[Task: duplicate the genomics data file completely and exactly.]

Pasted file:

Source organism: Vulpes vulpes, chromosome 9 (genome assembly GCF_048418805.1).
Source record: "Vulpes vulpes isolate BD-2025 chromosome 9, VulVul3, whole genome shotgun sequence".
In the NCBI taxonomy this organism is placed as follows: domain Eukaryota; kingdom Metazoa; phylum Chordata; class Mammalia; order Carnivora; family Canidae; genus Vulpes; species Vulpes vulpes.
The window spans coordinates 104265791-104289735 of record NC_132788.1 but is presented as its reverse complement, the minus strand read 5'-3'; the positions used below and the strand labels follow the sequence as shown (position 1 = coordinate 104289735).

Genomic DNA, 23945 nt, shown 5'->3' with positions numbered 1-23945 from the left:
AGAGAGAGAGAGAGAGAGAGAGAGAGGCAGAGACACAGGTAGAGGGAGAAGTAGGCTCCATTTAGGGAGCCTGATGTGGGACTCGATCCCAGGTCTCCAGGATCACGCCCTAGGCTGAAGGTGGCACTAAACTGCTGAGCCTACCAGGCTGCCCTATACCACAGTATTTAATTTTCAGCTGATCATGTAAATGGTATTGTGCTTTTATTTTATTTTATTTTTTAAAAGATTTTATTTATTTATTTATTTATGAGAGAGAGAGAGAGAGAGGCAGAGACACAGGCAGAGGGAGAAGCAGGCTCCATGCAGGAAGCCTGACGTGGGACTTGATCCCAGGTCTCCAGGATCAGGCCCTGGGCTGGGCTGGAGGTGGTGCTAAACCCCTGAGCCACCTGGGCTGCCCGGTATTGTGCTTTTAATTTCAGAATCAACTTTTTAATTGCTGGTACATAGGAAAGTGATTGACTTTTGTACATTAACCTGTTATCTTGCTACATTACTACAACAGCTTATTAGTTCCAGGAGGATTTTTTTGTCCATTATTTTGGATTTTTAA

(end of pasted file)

Source organism: Vulpes vulpes, chromosome 9 (genome assembly GCF_048418805.1).
Source record: "Vulpes vulpes isolate BD-2025 chromosome 9, VulVul3, whole genome shotgun sequence".
In the NCBI taxonomy this organism is placed as follows: domain Eukaryota; kingdom Metazoa; phylum Chordata; class Mammalia; order Carnivora; family Canidae; genus Vulpes; species Vulpes vulpes.
The window spans coordinates 104265791-104289735 of record NC_132788.1 but is presented as its reverse complement, the minus strand read 5'-3'; the positions used below and the strand labels follow the sequence as shown (position 1 = coordinate 104289735).

Genomic DNA, 23945 nt, shown 5'->3' with positions numbered 1-23945 from the left:
AGAGAGAGAGAGAGAGAGAGAGAGAGGCAGAGACACAGGTAGAGGGAGAAGTAGGCTCCATTTAGGGAGCCTGATGTGGGACTCGATCCCAGGTCTCCAGGATCACGCCCTAGGCTGAAGGTGGCACTAAACTGCTGAGCCTACCAGGCTGCCCTATACCACAGTATTTAATTTTCAGCTGATCATGTAAATGGTATTGTGCTTTTATTTTATTTTATTTTTTAAAAGATTTTATTTATTTATTTATTTATGAGAGAGAGAGAGAGAGAGGCAGAGACACAGGCAGAGGGAGAAGCAGGCTCCATGCAGGAAGCCTGACGTGGGACTTGATCCCAGGTCTCCAGGATCAGGCCCTGGGCTGGGCTGGAGGTGGTGCTAAACCCCTGAGCCACCTGGGCTGCCCGGTATTGTGCTTTTAATTTCAGAATCAACTTTTTAATTGCTGGTACATAGGAAAGTGATTGACTTTTGTACATTAACCTGTTATCTTGCTACATTACTACAACAGCTTATTAGTTCCAGGAGGATTTTTTTGTCCATTATTTTGGATTTTTAA